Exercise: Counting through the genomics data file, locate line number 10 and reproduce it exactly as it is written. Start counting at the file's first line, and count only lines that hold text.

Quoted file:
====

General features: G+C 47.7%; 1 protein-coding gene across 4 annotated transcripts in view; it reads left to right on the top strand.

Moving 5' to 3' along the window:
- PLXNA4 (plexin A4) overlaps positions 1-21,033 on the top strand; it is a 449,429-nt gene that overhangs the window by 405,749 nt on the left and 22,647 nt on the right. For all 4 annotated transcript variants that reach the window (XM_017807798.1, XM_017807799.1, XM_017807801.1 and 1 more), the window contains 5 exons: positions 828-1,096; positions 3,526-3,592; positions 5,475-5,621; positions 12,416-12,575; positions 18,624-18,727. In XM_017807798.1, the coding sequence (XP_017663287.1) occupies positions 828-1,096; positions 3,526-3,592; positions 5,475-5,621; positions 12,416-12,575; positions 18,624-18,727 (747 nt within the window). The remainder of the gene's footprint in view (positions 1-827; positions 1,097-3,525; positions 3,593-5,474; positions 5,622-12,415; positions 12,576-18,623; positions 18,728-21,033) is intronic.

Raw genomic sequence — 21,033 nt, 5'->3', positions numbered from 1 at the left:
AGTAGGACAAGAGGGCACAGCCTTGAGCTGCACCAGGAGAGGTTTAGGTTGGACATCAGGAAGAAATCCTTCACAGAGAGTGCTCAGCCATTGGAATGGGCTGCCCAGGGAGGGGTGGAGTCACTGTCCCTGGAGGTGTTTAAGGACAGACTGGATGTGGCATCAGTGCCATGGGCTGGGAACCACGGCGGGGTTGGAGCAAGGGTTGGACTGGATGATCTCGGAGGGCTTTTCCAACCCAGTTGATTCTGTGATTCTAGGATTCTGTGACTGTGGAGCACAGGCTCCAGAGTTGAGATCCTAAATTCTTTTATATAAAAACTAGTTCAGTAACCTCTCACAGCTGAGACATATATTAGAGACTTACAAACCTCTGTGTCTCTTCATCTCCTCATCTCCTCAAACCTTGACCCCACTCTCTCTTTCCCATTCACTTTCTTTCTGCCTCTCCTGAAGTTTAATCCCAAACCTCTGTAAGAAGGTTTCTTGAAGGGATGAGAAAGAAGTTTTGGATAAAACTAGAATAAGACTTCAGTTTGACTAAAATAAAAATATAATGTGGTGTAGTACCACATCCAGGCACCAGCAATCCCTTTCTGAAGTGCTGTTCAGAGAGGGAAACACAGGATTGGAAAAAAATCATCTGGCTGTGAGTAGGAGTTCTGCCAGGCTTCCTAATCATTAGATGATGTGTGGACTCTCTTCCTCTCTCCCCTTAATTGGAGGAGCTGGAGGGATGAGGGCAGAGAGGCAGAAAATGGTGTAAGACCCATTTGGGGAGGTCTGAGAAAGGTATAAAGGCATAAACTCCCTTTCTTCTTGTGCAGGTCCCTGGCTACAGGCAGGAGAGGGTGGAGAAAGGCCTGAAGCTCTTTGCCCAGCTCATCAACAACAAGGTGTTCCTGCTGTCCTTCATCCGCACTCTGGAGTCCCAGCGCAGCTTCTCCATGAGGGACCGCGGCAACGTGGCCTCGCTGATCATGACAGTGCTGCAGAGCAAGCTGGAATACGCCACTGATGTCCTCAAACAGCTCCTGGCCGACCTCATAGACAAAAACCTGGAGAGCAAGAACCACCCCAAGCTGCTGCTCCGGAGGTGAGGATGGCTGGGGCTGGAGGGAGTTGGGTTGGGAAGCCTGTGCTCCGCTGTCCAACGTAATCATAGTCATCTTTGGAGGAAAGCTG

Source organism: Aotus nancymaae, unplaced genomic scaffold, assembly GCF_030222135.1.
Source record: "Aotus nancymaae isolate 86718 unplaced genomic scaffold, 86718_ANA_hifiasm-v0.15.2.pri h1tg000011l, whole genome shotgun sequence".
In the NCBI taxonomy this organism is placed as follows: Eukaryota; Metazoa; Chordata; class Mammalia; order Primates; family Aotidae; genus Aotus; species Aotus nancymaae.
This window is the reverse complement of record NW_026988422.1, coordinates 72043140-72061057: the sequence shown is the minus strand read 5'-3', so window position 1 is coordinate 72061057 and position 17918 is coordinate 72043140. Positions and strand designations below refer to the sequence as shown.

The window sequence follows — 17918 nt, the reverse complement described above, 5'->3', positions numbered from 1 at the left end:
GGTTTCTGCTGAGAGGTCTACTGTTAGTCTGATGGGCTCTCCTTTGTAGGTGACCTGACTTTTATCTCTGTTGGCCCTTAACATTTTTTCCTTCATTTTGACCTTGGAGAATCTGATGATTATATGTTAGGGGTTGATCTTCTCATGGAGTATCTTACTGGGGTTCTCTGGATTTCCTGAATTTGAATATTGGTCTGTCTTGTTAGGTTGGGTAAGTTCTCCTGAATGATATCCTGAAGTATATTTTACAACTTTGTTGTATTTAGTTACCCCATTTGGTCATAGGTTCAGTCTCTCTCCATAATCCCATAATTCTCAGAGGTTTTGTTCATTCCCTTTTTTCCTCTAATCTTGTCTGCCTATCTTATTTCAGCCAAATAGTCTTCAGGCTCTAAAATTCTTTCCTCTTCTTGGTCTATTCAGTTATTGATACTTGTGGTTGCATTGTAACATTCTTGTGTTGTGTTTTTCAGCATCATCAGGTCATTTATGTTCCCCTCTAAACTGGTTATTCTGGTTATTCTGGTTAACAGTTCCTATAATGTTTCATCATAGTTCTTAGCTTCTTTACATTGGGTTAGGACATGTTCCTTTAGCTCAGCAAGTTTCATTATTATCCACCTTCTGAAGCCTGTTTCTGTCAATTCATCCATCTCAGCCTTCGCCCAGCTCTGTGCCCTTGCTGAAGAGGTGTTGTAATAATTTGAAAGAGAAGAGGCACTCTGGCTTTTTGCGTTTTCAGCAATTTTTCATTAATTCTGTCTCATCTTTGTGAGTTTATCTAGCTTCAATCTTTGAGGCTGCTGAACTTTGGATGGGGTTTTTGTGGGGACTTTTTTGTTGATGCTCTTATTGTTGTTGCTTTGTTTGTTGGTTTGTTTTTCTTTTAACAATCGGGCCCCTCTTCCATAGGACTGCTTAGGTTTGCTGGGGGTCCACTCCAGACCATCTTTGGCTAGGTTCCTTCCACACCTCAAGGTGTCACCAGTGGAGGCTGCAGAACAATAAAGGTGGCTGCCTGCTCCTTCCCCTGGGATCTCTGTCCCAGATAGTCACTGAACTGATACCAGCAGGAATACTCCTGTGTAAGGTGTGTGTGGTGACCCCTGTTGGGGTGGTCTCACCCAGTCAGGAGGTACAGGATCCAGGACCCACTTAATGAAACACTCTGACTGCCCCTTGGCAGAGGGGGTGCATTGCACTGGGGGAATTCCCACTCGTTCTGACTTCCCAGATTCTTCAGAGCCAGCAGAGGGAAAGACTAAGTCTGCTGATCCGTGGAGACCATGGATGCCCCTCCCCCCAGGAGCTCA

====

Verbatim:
The window sequence follows — 17918 nt, the reverse complement described above, 5'->3', positions numbered from 1 at the left end: